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Professionally-Written, Editable & Easily-Implemented Cybersecurity Risk Management Framework

Our latest version of the Cybersecurity Risk Management Program (RMP) is a Microsoft Word document that is fully editable, so that you can customize it for your own unique needs. 

The Cybersecurity Risk Management Program (RMP) includes the following content to establish a comprehensive basis for defining and documenting how your company manages cybersecurity risk:

  • Risk Taxonomy
    • What Is Risk?
    • Risk Management Activities
    • Risk Management Benefits
    • Who Has The Authority To Manage Risk
    • Risk Management Decisions
  • How Risk Is Categorized
    • Low Risk
    • Medium Risk
    • High Risk
    • Severe Risk
    • Extreme Risk
  • Risk Management Fundamentals
    • Risk Management Principles
    • Risk Management Maturity Levels
    • Defining The Risk Appetite
    • Situation Awareness
    • Analyzing Risks
    • Evaluating & Prioritizing Risks
    • Risk Treatment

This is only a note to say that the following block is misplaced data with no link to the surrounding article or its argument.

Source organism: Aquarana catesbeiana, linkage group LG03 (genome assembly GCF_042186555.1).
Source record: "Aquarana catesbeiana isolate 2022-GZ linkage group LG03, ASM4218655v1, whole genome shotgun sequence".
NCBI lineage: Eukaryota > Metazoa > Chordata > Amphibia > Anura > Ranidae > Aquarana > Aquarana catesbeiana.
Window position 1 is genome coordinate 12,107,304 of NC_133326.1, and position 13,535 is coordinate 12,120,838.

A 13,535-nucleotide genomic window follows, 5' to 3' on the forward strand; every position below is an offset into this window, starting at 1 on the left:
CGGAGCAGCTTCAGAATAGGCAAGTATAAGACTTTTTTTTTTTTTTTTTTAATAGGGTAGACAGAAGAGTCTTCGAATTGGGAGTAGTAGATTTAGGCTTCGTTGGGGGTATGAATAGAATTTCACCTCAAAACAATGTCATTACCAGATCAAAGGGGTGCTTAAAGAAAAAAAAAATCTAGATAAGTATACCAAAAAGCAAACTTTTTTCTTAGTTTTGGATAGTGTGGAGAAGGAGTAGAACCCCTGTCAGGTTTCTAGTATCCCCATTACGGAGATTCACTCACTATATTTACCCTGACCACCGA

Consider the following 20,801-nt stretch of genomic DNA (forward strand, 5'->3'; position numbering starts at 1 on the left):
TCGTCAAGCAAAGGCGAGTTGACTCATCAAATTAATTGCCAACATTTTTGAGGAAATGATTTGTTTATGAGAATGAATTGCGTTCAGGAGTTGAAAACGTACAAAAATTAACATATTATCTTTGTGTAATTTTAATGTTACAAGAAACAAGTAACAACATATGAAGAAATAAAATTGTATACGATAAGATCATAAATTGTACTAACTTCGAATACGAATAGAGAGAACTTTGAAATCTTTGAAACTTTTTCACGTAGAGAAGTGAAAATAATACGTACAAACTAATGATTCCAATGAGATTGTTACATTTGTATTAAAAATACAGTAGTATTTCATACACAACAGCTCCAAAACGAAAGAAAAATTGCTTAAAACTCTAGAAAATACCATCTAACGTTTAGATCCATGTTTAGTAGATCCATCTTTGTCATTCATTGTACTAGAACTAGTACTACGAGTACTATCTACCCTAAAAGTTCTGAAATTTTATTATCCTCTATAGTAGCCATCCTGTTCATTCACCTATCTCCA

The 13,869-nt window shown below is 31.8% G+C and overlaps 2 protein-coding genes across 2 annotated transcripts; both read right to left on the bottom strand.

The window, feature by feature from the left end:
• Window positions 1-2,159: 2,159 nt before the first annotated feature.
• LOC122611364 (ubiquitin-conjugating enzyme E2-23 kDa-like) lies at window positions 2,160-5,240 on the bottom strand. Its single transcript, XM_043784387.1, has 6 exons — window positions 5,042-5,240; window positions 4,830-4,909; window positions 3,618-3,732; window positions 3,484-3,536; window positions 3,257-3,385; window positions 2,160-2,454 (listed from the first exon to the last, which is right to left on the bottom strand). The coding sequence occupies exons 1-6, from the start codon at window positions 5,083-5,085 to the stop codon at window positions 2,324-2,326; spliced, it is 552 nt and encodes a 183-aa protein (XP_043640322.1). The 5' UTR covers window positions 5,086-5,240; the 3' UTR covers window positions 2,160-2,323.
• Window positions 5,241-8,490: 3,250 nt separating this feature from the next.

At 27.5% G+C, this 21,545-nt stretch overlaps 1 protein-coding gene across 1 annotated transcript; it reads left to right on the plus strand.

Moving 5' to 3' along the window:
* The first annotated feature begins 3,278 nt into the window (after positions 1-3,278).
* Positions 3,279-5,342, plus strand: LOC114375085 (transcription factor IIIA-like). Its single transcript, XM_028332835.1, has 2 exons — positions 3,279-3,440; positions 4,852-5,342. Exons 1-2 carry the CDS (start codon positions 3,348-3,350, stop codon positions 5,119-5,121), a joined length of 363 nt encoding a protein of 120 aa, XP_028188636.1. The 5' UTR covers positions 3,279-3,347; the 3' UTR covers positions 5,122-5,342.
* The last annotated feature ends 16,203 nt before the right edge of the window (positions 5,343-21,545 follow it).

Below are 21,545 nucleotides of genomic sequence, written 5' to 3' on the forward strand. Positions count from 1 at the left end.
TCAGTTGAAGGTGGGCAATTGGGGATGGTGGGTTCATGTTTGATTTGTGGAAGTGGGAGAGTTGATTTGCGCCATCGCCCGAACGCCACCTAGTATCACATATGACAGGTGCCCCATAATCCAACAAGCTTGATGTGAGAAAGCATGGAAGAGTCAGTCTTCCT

• Monitoring Risk
    • Documenting Risk & Reporting Findings
  • Cybersecurity Risk Management Methodology
    • COSO – Strategic (Enterprise-Level Approach to Risk Management)
    • ISO – Operational (Initiative / Program-Level Approach to Risk Management)
    • NIST – Tactical (Asset / Project-Level Approach to Risk Management)
  • Threat & Risk Assessment (TRA) Methodology
    • Defining Potential Impact
    • Defining Potential Likelihood
    • Defining Criticality Levels for Assets / Systems / Data
  • Risk Considerations for Vulnerability Management
    • Cybersecurity Considerations for Protecting Systems
    • Proactive Response Planning
    • Flaw Remediation (Patch Management)
    • Vulnerability Scanning
    • Security Testing & Evaluation (ST&E)
  • Appendices
    • Sources of Risk
    • Risk Roles & Responsibilities
    • Risk Assessment Techniques